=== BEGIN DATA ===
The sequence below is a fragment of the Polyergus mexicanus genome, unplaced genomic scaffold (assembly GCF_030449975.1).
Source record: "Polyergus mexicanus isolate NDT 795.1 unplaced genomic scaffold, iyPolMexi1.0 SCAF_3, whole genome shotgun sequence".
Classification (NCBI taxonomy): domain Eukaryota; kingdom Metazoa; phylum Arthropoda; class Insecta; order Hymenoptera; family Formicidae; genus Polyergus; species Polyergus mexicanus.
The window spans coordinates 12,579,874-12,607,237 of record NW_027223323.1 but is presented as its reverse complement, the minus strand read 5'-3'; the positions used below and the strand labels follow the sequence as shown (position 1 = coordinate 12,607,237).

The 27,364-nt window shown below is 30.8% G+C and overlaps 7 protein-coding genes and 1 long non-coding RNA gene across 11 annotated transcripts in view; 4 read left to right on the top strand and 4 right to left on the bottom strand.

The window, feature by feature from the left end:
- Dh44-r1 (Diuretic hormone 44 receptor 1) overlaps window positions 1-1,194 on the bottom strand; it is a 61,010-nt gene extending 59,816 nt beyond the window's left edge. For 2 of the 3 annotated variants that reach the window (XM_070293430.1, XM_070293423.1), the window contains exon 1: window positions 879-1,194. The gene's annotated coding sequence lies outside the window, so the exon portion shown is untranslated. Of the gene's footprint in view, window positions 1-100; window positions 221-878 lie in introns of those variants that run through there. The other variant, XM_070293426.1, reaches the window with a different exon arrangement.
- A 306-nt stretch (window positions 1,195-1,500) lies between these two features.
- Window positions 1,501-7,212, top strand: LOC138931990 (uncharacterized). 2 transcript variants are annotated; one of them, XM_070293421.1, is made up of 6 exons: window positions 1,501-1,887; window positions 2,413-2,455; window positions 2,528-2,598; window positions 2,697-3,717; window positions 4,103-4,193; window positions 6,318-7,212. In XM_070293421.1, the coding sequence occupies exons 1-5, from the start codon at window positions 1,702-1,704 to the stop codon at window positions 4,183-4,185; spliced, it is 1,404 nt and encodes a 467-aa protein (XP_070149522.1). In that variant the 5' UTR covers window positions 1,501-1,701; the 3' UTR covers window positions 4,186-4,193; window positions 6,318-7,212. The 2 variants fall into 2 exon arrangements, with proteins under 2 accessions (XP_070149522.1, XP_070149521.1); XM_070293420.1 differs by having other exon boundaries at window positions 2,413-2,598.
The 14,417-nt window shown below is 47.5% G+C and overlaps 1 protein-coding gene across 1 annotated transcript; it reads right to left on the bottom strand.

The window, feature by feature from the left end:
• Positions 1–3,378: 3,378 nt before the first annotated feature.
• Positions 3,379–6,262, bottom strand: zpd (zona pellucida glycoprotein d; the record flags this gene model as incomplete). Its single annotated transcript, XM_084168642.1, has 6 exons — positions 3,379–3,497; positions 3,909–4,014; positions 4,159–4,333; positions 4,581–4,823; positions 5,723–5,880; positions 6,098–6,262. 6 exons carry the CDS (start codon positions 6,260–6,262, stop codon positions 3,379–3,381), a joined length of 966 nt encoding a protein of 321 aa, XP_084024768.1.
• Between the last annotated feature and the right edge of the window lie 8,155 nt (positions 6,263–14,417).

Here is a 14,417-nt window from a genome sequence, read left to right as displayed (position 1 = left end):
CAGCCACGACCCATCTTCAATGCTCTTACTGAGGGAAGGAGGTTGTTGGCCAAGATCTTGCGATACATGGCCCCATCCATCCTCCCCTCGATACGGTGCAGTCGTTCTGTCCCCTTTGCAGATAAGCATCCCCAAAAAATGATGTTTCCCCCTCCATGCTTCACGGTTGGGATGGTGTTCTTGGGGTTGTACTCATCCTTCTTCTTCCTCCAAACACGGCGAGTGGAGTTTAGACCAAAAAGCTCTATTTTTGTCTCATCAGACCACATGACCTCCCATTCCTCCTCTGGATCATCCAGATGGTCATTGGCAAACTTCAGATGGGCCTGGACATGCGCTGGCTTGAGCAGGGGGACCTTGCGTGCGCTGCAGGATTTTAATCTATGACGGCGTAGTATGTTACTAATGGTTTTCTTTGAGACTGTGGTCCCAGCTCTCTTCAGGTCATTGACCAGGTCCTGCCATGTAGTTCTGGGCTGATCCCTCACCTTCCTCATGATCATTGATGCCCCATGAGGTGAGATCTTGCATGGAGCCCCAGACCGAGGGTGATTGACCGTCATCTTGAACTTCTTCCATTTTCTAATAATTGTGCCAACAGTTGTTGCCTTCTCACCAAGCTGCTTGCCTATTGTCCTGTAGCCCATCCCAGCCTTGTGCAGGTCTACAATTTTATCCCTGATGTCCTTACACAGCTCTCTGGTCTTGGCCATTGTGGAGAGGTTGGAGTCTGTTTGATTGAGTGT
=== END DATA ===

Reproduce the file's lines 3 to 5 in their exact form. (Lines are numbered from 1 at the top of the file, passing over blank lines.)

Classification (NCBI taxonomy): domain Eukaryota; kingdom Metazoa; phylum Arthropoda; class Insecta; order Hymenoptera; family Formicidae; genus Polyergus; species Polyergus mexicanus.
The window spans coordinates 12,579,874-12,607,237 of record NW_027223323.1 but is presented as its reverse complement, the minus strand read 5'-3'; the positions used below and the strand labels follow the sequence as shown (position 1 = coordinate 12,607,237).

The 27,364-nt window shown below is 30.8% G+C and overlaps 7 protein-coding genes and 1 long non-coding RNA gene across 11 annotated transcripts in view; 4 read left to right on the top strand and 4 right to left on the bottom strand.